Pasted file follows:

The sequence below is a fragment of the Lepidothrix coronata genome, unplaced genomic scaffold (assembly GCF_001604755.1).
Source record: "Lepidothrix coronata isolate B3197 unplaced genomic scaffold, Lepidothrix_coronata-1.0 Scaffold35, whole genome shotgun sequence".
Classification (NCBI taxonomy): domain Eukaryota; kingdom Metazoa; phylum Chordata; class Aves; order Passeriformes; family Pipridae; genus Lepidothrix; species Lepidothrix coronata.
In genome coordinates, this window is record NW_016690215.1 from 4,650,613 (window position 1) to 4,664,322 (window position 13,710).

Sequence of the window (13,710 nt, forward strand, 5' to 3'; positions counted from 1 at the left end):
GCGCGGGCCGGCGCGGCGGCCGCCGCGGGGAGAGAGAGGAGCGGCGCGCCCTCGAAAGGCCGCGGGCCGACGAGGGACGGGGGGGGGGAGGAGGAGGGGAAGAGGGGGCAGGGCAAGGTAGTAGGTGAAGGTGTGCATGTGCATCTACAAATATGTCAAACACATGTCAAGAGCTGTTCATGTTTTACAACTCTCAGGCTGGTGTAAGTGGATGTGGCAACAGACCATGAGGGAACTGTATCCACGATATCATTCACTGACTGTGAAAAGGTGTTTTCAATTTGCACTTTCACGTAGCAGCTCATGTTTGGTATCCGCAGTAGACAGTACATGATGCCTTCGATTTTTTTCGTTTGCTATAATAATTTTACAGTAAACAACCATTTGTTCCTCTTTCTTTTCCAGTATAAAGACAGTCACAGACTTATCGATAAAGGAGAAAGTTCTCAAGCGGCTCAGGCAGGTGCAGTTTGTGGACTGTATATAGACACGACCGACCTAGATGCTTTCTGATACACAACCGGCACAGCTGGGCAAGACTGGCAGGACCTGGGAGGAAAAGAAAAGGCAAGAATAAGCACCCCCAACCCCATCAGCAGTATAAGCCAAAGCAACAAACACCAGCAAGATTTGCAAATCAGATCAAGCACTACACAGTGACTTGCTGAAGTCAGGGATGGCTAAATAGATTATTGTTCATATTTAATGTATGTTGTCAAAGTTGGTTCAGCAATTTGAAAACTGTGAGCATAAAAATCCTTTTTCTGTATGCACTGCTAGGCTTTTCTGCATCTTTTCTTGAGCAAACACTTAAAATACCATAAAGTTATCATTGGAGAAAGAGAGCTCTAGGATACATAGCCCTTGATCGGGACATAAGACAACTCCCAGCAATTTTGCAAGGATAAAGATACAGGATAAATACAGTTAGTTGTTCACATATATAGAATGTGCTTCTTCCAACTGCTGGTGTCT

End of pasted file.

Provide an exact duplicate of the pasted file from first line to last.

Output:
The sequence below is a fragment of the Lepidothrix coronata genome, unplaced genomic scaffold (assembly GCF_001604755.1).
Source record: "Lepidothrix coronata isolate B3197 unplaced genomic scaffold, Lepidothrix_coronata-1.0 Scaffold35, whole genome shotgun sequence".
Classification (NCBI taxonomy): domain Eukaryota; kingdom Metazoa; phylum Chordata; class Aves; order Passeriformes; family Pipridae; genus Lepidothrix; species Lepidothrix coronata.
In genome coordinates, this window is record NW_016690215.1 from 4,650,613 (window position 1) to 4,664,322 (window position 13,710).

Sequence of the window (13,710 nt, forward strand, 5' to 3'; positions counted from 1 at the left end):
GCGCGGGCCGGCGCGGCGGCCGCCGCGGGGAGAGAGAGGAGCGGCGCGCCCTCGAAAGGCCGCGGGCCGACGAGGGACGGGGGGGGGGAGGAGGAGGGGAAGAGGGGGCAGGGCAAGGTAGTAGGTGAAGGTGTGCATGTGCATCTACAAATATGTCAAACACATGTCAAGAGCTGTTCATGTTTTACAACTCTCAGGCTGGTGTAAGTGGATGTGGCAACAGACCATGAGGGAACTGTATCCACGATATCATTCACTGACTGTGAAAAGGTGTTTTCAATTTGCACTTTCACGTAGCAGCTCATGTTTGGTATCCGCAGTAGACAGTACATGATGCCTTCGATTTTTTTCGTTTGCTATAATAATTTTACAGTAAACAACCATTTGTTCCTCTTTCTTTTCCAGTATAAAGACAGTCACAGACTTATCGATAAAGGAGAAAGTTCTCAAGCGGCTCAGGCAGGTGCAGTTTGTGGACTGTATATAGACACGACCGACCTAGATGCTTTCTGATACACAACCGGCACAGCTGGGCAAGACTGGCAGGACCTGGGAGGAAAAGAAAAGGCAAGAATAAGCACCCCCAACCCCATCAGCAGTATAAGCCAAAGCAACAAACACCAGCAAGATTTGCAAATCAGATCAAGCACTACACAGTGACTTGCTGAAGTCAGGGATGGCTAAATAGATTATTGTTCATATTTAATGTATGTTGTCAAAGTTGGTTCAGCAATTTGAAAACTGTGAGCATAAAAATCCTTTTTCTGTATGCACTGCTAGGCTTTTCTGCATCTTTTCTTGAGCAAACACTTAAAATACCATAAAGTTATCATTGGAGAAAGAGAGCTCTAGGATACATAGCCCTTGATCGGGACATAAGACAACTCCCAGCAATTTTGCAAGGATAAAGATACAGGATAAATACAGTTAGTTGTTCACATATATAGAATGTGCTTCTTCCAACTGCTGGTGTCT